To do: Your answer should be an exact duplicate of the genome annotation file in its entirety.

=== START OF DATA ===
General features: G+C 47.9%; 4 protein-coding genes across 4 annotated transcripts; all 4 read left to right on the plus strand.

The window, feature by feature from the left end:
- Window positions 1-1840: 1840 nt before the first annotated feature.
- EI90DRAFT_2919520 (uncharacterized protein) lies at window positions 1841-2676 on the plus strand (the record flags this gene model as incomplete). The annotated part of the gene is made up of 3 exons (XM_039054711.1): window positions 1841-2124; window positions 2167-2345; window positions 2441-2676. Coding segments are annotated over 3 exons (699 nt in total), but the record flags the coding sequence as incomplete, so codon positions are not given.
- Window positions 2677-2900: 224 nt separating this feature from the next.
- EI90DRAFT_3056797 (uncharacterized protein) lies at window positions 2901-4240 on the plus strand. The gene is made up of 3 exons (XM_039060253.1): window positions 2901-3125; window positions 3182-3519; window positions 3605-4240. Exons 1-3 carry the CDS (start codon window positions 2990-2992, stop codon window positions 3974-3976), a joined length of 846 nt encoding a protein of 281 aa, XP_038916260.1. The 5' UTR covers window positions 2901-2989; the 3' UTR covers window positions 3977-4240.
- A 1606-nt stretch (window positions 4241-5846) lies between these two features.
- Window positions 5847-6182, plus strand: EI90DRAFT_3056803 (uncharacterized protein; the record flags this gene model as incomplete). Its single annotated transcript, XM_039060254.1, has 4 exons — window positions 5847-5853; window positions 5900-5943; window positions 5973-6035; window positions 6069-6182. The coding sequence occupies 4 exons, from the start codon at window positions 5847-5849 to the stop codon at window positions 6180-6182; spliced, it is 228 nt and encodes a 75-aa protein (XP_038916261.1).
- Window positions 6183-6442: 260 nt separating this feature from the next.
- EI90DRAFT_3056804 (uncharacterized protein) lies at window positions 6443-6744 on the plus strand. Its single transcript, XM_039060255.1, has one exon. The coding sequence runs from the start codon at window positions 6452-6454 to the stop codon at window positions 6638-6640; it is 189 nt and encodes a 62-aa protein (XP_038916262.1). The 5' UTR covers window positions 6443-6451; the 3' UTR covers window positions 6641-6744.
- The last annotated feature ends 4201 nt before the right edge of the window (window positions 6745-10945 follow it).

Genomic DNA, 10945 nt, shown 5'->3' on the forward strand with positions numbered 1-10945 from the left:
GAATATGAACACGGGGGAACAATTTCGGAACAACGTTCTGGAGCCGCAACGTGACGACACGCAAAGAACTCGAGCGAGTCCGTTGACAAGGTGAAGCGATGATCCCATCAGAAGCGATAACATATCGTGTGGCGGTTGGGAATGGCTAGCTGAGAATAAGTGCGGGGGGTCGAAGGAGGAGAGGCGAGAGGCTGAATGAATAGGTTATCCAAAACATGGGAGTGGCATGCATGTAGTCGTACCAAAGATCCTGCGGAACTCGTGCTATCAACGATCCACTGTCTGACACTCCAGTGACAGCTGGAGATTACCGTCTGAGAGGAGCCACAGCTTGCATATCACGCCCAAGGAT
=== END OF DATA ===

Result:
General features: G+C 47.9%; 4 protein-coding genes across 4 annotated transcripts; all 4 read left to right on the plus strand.

The window, feature by feature from the left end:
- Window positions 1-1840: 1840 nt before the first annotated feature.
- EI90DRAFT_2919520 (uncharacterized protein) lies at window positions 1841-2676 on the plus strand (the record flags this gene model as incomplete). The annotated part of the gene is made up of 3 exons (XM_039054711.1): window positions 1841-2124; window positions 2167-2345; window positions 2441-2676. Coding segments are annotated over 3 exons (699 nt in total), but the record flags the coding sequence as incomplete, so codon positions are not given.
- Window positions 2677-2900: 224 nt separating this feature from the next.
- EI90DRAFT_3056797 (uncharacterized protein) lies at window positions 2901-4240 on the plus strand. The gene is made up of 3 exons (XM_039060253.1): window positions 2901-3125; window positions 3182-3519; window positions 3605-4240. Exons 1-3 carry the CDS (start codon window positions 2990-2992, stop codon window positions 3974-3976), a joined length of 846 nt encoding a protein of 281 aa, XP_038916260.1. The 5' UTR covers window positions 2901-2989; the 3' UTR covers window positions 3977-4240.
- A 1606-nt stretch (window positions 4241-5846) lies between these two features.
- Window positions 5847-6182, plus strand: EI90DRAFT_3056803 (uncharacterized protein; the record flags this gene model as incomplete). Its single annotated transcript, XM_039060254.1, has 4 exons — window positions 5847-5853; window positions 5900-5943; window positions 5973-6035; window positions 6069-6182. The coding sequence occupies 4 exons, from the start codon at window positions 5847-5849 to the stop codon at window positions 6180-6182; spliced, it is 228 nt and encodes a 75-aa protein (XP_038916261.1).
- Window positions 6183-6442: 260 nt separating this feature from the next.
- EI90DRAFT_3056804 (uncharacterized protein) lies at window positions 6443-6744 on the plus strand. Its single transcript, XM_039060255.1, has one exon. The coding sequence runs from the start codon at window positions 6452-6454 to the stop codon at window positions 6638-6640; it is 189 nt and encodes a 62-aa protein (XP_038916262.1). The 5' UTR covers window positions 6443-6451; the 3' UTR covers window positions 6641-6744.
- The last annotated feature ends 4201 nt before the right edge of the window (window positions 6745-10945 follow it).

Genomic DNA, 10945 nt, shown 5'->3' on the forward strand with positions numbered 1-10945 from the left:
GAATATGAACACGGGGGAACAATTTCGGAACAACGTTCTGGAGCCGCAACGTGACGACACGCAAAGAACTCGAGCGAGTCCGTTGACAAGGTGAAGCGATGATCCCATCAGAAGCGATAACATATCGTGTGGCGGTTGGGAATGGCTAGCTGAGAATAAGTGCGGGGGGTCGAAGGAGGAGAGGCGAGAGGCTGAATGAATAGGTTATCCAAAACATGGGAGTGGCATGCATGTAGTCGTACCAAAGATCCTGCGGAACTCGTGCTATCAACGATCCACTGTCTGACACTCCAGTGACAGCTGGAGATTACCGTCTGAGAGGAGCCACAGCTTGCATATCACGCCCAAGGAT